Dénouement: the final outcome of the main dramatic complication in a literary work; the outcome of a complex sequence of events; the end result
Nothing is more clear than that every plot, worth the name, must be elaborated to its dénouement before any thing be attempted with the pen. It is only with the dénouement constantly in view that we can give a plot its indispensable air of consequence, or causation, by making the incidents, and especially the tone at all points, tend to the development of the intention.
In 1846, a year after “The Raven” was published, Edgar Allan Poe wrote “The Philosophy of Composition”, a prose essay explaining his famous poem. A friend and former employer of Poe’s, George Rex Graham (who had declined to be the first to print “The Raven” — a poem he didn’t like — the previous year), would publish the essay in his April issue of Graham’s American Monthly Magazine of Literature and Art.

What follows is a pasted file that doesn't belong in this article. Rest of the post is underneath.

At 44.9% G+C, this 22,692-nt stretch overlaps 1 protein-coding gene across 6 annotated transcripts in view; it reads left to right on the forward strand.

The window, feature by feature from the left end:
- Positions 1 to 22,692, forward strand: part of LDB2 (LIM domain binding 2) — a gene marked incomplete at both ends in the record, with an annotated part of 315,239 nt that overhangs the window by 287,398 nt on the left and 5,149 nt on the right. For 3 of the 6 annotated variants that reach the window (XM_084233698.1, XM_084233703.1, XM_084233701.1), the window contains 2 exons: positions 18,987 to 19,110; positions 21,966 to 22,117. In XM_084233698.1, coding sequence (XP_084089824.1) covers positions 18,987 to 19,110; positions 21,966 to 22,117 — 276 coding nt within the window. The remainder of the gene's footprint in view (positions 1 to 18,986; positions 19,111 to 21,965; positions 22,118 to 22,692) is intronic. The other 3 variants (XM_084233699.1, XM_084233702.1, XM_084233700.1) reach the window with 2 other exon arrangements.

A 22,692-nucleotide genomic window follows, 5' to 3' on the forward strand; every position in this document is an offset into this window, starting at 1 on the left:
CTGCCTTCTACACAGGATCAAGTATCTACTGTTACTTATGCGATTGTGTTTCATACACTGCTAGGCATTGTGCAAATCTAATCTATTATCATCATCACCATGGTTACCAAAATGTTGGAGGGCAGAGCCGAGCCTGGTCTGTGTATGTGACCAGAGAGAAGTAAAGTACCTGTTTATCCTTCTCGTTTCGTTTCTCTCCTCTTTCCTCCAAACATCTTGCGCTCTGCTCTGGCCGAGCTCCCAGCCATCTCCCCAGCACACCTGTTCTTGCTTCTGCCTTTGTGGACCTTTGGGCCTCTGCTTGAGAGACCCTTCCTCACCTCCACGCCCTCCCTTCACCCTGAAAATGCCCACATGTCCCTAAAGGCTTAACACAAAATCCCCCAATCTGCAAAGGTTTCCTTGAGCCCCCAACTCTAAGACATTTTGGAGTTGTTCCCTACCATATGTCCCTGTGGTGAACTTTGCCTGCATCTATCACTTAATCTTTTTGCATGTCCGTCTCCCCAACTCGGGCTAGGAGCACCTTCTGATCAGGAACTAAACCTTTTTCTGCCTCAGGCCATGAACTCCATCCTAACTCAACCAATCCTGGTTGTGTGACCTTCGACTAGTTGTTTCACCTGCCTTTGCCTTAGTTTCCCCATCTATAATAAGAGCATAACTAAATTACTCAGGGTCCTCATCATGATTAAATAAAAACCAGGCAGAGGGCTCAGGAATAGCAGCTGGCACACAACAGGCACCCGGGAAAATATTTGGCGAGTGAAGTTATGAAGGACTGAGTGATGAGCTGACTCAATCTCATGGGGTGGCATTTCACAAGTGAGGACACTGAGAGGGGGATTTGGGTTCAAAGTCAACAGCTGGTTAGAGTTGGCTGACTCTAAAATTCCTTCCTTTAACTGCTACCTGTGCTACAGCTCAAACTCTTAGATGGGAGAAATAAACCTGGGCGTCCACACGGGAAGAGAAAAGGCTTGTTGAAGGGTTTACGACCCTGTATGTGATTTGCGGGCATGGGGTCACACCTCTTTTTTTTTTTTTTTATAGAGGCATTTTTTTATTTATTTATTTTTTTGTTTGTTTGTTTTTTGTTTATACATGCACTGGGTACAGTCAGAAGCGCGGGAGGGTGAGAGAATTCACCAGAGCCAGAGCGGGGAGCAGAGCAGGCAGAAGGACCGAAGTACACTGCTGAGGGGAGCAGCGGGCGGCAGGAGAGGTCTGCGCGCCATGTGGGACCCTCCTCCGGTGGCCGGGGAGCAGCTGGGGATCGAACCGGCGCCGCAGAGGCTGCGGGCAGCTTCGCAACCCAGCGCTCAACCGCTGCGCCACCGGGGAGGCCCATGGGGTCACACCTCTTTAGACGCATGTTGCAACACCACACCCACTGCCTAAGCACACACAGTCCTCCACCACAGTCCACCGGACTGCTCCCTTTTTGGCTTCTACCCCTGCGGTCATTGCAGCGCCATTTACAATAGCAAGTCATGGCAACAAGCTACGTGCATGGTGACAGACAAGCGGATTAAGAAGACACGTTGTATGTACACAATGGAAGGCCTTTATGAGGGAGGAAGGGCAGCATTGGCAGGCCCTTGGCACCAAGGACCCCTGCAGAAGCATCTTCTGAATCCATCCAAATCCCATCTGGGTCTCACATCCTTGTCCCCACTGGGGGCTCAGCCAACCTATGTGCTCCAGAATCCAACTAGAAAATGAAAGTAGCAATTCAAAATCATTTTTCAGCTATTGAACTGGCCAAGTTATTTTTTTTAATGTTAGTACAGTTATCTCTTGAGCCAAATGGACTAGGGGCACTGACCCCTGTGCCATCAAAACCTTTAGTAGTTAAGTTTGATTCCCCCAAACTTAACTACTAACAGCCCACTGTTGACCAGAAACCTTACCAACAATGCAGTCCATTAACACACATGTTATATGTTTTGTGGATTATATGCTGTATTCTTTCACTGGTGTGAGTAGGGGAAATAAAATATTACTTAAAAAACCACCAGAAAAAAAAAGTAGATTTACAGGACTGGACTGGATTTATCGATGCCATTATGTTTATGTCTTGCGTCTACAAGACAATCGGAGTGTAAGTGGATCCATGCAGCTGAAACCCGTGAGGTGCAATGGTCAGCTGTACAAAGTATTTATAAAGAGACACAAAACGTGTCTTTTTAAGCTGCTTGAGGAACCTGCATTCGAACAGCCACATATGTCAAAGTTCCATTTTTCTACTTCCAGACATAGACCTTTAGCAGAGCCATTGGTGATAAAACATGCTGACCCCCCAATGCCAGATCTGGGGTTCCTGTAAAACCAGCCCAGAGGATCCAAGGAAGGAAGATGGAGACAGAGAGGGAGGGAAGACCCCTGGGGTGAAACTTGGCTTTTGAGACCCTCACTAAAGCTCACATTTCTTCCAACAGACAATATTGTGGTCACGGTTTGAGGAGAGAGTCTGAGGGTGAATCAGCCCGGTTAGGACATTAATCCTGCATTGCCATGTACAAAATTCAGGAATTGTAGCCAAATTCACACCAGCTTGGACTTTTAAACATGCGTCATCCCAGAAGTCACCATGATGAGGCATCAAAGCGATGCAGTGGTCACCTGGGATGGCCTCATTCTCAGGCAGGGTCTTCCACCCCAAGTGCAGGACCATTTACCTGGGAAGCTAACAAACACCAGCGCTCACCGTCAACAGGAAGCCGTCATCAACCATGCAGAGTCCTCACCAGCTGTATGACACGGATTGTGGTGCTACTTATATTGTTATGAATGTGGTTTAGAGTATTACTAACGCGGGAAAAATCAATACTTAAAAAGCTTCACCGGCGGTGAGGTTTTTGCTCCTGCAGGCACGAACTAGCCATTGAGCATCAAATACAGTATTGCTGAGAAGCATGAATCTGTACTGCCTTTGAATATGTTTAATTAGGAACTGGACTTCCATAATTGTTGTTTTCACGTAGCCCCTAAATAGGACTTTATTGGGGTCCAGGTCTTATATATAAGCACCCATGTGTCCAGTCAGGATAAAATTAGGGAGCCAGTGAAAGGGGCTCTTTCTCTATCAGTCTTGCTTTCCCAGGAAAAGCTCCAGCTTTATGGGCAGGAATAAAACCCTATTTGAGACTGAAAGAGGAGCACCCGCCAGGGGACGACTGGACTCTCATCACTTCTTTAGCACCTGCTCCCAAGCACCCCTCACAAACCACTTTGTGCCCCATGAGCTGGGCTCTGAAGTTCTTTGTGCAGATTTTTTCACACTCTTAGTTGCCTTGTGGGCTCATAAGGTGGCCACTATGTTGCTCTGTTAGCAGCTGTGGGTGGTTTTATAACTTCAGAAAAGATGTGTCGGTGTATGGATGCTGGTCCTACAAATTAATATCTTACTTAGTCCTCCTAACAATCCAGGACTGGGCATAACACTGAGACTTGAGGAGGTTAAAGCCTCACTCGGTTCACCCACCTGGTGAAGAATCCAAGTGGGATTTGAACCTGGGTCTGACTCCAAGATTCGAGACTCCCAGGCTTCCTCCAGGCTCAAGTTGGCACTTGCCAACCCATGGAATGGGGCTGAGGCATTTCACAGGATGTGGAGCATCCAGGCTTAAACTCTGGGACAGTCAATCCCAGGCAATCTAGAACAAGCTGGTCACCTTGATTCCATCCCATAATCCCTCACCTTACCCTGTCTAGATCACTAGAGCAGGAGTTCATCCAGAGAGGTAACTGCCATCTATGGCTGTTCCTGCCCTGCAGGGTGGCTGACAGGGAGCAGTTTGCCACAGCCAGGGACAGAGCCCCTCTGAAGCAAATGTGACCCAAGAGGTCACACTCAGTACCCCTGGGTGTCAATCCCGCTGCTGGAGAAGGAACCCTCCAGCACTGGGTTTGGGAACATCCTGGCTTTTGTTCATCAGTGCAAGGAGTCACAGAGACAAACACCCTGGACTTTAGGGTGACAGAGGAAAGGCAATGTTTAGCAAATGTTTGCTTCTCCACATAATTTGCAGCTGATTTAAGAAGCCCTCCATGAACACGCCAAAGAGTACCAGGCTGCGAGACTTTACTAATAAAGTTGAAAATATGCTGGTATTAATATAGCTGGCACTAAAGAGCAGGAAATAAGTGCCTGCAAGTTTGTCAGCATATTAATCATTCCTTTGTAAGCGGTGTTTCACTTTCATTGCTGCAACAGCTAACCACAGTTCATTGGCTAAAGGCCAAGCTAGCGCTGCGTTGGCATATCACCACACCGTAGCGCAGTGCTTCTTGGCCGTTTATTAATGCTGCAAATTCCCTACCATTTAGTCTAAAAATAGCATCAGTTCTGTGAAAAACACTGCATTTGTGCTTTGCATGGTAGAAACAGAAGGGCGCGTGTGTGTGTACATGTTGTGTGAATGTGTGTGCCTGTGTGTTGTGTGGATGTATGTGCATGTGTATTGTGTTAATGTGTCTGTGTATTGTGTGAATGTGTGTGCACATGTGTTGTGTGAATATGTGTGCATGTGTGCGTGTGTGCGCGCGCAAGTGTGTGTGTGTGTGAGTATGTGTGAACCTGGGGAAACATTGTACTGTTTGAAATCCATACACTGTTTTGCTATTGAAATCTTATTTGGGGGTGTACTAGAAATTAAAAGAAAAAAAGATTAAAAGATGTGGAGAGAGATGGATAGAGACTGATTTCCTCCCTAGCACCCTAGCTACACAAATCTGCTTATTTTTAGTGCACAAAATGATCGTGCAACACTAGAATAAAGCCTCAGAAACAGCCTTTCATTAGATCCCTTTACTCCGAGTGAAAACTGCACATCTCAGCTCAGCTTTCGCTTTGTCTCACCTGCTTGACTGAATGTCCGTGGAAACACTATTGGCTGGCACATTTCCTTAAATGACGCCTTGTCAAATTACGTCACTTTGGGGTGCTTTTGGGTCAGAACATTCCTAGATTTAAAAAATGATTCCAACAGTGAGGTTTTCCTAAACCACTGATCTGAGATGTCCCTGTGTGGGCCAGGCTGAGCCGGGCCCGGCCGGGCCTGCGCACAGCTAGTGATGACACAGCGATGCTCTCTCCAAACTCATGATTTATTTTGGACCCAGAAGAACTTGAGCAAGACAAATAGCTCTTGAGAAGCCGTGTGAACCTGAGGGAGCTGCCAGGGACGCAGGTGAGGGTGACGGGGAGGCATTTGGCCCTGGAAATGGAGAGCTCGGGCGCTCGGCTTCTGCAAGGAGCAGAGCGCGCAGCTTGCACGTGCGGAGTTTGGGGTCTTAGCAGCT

There are some critics who contend that Poe’s essay is purely fictitious, meant to be nothing more than a piece of imaginative writing instead of a serious examination of his haunting poem. In my opinion, this idea is absolutely ludicrous. “The Philosophy of Composition” is a remarkable piece of literature revealing Poe’s carefully thought-out process of writing. It is an invaluable tool to writers, both professional and amateur alike. Why this essay isn’t a mandatory study in every high school English class in the world is beyond me. Continue reading